Digital skills, Japan and the PP in Covid times

Covid has meant that almost all of us are having to use more technological skills – and in many cases to learn them. Communication IT is the most obvious form, with Zoom, MicrosoftTeams and so on to the fore in helping us stay in touch, personally as well as professionally. But international analyses are increasingly showing how in the short term at least there is a shift in the labour market which favours digital skills – and therefore risks accentuating the gender divide. A recent Financial Times piece on this led me to a broad-ranging presentation by OECD’s Mariagrazia Squilliardici, covering issues such as digital literacy, careers advice, workplace climate, and patenting activity.

Demand for care workers is shooting up, for obvious reasons. Does this mean that better-paid jobs will go still more disproportionately to men, with stronger labour market segregation as women find employment in traditional care-giving sectors? Quite possibly. There’s also a risk of AI baking in these differences, as algorithms become used more and more, with the risk they carry of reflecting built-in assumptions about who does what.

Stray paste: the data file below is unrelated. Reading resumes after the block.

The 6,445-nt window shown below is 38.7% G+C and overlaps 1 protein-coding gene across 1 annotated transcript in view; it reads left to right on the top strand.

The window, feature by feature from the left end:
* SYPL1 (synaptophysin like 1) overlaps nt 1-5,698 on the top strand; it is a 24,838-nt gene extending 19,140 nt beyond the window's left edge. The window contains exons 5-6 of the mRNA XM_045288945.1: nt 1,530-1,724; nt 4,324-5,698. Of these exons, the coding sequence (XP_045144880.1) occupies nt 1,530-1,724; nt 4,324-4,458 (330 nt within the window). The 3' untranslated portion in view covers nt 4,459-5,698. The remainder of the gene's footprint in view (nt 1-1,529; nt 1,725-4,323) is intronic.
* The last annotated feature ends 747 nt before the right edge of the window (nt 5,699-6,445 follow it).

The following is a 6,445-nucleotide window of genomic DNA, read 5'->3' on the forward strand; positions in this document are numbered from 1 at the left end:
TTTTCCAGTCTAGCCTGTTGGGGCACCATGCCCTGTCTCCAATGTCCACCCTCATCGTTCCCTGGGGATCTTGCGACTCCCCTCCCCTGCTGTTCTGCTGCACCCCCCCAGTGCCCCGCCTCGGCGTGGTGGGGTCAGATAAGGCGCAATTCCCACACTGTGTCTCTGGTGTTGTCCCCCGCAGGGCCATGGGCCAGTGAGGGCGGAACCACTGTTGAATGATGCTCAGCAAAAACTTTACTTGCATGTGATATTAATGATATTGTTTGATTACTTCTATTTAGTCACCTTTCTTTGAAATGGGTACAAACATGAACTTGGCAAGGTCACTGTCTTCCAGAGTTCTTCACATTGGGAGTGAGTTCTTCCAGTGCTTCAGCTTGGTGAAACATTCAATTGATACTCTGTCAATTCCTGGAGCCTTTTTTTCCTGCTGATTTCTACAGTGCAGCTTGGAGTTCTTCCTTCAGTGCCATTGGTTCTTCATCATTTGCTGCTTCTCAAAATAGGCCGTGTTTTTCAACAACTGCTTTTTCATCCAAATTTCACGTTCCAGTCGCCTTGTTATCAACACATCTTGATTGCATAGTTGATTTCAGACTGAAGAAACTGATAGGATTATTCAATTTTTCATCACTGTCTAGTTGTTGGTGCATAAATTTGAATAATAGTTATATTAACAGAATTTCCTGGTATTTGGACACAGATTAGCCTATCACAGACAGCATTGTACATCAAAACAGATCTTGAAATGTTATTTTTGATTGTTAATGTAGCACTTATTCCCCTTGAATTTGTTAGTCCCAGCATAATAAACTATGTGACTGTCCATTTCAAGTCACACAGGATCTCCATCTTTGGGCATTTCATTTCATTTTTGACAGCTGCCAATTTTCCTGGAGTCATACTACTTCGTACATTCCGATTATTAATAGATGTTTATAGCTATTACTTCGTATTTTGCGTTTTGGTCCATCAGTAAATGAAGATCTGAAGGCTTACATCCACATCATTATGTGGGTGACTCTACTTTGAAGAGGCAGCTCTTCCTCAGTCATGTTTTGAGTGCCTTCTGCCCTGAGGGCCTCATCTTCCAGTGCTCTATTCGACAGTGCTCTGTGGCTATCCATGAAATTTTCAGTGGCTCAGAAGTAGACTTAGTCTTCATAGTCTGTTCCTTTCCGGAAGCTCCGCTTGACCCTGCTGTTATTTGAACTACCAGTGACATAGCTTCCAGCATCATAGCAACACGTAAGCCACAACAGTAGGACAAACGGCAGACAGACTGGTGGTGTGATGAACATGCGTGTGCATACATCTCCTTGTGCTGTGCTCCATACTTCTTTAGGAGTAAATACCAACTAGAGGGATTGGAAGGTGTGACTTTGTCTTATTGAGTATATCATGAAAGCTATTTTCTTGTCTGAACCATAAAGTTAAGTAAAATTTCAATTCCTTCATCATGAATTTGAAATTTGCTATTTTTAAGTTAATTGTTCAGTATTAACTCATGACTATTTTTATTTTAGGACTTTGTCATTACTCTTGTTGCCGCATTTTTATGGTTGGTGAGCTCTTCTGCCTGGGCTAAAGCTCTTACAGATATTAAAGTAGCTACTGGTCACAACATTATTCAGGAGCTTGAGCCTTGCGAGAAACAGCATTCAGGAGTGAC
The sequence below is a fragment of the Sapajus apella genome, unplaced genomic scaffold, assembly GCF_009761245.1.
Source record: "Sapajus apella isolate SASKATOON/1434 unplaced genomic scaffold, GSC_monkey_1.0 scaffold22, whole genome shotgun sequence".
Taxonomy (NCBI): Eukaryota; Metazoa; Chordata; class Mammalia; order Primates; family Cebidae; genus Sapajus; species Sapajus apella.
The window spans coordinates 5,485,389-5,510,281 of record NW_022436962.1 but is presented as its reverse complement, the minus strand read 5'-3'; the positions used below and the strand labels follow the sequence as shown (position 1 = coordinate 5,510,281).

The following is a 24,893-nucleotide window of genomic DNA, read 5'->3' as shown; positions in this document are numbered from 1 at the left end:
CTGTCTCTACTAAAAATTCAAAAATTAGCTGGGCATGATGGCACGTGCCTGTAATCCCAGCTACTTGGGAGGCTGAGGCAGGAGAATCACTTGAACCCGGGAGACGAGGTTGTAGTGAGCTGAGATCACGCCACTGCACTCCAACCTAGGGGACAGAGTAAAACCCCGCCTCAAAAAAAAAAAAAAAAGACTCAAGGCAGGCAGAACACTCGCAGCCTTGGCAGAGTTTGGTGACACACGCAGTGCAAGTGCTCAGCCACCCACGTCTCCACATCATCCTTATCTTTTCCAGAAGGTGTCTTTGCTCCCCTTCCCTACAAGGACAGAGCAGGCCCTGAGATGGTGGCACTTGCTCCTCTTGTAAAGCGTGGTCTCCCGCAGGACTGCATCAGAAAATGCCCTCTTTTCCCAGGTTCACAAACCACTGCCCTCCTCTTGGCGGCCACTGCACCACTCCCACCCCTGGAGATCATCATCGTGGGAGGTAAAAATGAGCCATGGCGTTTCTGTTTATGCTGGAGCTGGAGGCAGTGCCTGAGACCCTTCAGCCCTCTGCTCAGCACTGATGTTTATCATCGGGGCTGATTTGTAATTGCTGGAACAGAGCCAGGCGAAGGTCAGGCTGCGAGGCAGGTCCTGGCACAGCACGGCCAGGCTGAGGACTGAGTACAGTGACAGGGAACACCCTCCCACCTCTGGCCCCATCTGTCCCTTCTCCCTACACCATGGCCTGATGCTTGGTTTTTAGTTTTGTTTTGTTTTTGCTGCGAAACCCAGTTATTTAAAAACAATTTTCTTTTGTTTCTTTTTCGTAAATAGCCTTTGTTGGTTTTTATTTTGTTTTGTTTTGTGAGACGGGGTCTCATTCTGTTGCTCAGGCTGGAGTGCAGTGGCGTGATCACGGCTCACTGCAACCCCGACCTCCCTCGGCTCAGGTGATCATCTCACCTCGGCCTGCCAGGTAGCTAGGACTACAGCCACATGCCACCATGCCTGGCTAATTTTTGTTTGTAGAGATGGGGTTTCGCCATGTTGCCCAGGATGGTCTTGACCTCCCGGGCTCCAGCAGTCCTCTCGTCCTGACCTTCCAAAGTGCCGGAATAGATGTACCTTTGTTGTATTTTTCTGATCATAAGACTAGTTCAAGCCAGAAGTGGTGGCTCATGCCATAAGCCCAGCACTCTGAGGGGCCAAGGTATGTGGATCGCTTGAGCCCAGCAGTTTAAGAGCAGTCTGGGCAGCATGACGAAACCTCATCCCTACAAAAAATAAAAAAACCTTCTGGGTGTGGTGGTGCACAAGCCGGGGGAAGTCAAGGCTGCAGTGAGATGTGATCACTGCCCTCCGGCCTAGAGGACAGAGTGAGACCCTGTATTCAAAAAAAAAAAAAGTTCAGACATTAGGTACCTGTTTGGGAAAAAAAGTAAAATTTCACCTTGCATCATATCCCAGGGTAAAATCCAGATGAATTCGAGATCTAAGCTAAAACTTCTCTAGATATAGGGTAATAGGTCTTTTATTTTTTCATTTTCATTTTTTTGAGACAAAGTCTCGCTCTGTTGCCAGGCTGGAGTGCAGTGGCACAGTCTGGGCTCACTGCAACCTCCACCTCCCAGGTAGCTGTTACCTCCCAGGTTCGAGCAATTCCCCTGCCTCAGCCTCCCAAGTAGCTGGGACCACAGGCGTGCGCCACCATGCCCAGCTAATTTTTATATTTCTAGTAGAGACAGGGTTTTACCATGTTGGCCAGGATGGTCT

I was particularly interested to note one chart from the OECD. It shows so clearly the two advanced Asian economies, Japan and Republic of Korea, as the prime exemplars of the Paula Principle: both with very highly educated female populations and at the same time exceptionally high wage gaps, in this case in digital skills.

A separate FT piece reflected more generally on Japan’s current position, as they experience a change in the political guard. Former prime minister Shinzo Abe launched a set of policies under the label of Womenomics, a subset of his rather self-aggrandising Abenomics. It has led to a rise in female labour force participation, though quite a modest one, from 48% in 2012 to 53% in pre-Covid 2019. The question for Japan is whether women’s employment can be not only sustained but translated into careers that reflect their competences. The same issue, in different forms, presents itself to many other countries.

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